Well, they're already doing that and people don't seem to bother much.

What if the SSD of your Mac (of whatever sorts) will die or start to slow down considerably? They're said to start showing such behaviours after 5-7 years. Apple usually doesn't support anything older than 5 years anymore and due to SSDs being soldered in but even moreso due to that excellent T2-chip, you won't be able to have it done by whomever, let alone yourself. In fact, Apple right now is sueing Louis Rossmann, a super qualified Apple repair dude in NYC, for replacing batteries in laptops because of this being counterfeit. The irony being that Apple themselves won't help these folks out. In other words: Apple wants you to throw away what could be a perfectly working machine after a rather simple repair procedure.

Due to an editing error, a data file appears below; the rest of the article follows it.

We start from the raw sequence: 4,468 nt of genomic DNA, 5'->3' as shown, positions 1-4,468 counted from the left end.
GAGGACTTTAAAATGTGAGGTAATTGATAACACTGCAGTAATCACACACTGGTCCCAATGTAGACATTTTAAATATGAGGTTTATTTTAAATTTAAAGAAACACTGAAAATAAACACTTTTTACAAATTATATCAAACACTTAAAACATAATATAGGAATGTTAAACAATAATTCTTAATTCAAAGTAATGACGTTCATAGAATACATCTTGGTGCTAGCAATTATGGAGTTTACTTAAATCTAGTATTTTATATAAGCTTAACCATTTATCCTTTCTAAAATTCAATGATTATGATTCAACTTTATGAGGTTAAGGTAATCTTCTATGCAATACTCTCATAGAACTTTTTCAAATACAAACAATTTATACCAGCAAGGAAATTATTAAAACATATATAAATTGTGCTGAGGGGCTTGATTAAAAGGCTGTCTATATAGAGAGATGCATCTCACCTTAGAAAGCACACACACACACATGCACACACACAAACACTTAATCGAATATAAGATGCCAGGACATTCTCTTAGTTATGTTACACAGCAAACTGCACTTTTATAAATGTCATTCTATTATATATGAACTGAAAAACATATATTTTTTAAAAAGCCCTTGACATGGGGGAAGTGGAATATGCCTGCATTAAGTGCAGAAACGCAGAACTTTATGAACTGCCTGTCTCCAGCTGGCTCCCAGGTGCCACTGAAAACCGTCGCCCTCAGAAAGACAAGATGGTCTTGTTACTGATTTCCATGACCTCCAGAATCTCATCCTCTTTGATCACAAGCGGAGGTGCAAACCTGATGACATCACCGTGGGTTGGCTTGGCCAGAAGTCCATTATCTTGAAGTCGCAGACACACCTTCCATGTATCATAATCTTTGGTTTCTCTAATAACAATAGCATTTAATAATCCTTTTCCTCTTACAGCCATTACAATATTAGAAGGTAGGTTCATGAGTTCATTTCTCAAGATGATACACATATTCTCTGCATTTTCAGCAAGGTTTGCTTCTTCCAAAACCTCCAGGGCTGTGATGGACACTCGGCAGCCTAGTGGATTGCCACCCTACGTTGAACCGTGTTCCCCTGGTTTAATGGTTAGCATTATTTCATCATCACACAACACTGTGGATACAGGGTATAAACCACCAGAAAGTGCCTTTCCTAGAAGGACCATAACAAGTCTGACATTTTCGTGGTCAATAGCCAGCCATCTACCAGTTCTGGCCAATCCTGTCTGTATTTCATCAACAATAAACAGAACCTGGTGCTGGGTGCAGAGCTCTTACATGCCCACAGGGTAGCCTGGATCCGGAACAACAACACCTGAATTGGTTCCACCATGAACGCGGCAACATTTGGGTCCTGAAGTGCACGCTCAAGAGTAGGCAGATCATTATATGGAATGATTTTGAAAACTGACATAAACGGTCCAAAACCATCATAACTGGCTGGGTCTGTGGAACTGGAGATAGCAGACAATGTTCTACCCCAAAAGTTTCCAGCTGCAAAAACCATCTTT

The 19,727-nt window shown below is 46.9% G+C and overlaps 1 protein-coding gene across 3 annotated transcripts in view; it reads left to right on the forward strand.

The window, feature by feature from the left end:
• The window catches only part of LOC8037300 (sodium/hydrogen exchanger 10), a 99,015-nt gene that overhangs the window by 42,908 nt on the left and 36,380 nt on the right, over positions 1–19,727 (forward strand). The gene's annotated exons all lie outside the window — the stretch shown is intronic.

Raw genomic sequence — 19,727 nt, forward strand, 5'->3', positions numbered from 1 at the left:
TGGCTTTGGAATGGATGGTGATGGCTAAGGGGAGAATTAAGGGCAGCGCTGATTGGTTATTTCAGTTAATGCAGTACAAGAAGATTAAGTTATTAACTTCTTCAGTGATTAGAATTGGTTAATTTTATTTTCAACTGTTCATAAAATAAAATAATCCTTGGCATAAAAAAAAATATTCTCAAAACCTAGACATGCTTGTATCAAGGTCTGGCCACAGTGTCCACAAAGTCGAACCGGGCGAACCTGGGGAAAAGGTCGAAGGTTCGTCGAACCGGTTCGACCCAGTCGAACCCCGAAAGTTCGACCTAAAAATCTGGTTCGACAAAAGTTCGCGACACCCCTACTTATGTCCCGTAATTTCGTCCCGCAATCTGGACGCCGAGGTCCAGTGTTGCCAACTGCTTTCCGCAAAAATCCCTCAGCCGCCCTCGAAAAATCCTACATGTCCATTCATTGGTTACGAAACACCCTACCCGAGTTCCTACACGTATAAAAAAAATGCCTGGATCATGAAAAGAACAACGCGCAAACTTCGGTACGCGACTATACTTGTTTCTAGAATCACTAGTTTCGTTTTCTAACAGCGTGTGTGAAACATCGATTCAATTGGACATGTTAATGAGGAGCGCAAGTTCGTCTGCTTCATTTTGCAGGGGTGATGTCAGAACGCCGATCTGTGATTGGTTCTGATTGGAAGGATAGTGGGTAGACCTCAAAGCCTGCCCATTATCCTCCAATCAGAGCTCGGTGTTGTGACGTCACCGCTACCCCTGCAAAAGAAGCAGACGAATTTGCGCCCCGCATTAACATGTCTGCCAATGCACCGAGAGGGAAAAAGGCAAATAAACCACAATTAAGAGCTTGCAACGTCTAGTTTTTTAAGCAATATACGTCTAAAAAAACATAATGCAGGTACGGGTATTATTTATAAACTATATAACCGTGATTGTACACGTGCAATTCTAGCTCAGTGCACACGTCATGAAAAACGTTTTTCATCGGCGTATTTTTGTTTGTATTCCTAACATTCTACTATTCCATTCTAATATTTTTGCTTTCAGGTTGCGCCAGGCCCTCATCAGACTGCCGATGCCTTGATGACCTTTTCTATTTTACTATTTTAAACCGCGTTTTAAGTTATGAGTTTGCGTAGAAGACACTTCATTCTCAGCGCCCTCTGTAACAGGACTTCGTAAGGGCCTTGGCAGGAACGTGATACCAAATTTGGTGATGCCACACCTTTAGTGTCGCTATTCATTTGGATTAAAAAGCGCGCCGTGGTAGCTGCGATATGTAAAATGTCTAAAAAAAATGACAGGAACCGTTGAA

All that might be less of an issue with any desktop machines, but you will literally be ****ed when using a Macbook as a mobile device. So, all those 5-6k you've spent on a nicely upgraded Macbook Pro will be worth almost nothing anymore.

 

Reads a bit as if someone would make all this up just to make Apple look less shiny, right? But the truth is, that all this is happening right now. Soldered SSDs/RAM, rejected repair jobs, the T2 chip.

 

well, my old 2012 is 7 years old, and it didn't slow down.

i think the SSD is the least likely to fail and will probably outlive the average consumer, failure rates of SSDs are small.

they either fail soon because they're bad, or they last a LONG, LONG time.

 

don't get me wrong, i really appreciate that RAM can be replaced and i upgraded to 32GB myself - and would do so with anything, really, just pointing out that these particular concerns don't have much merit.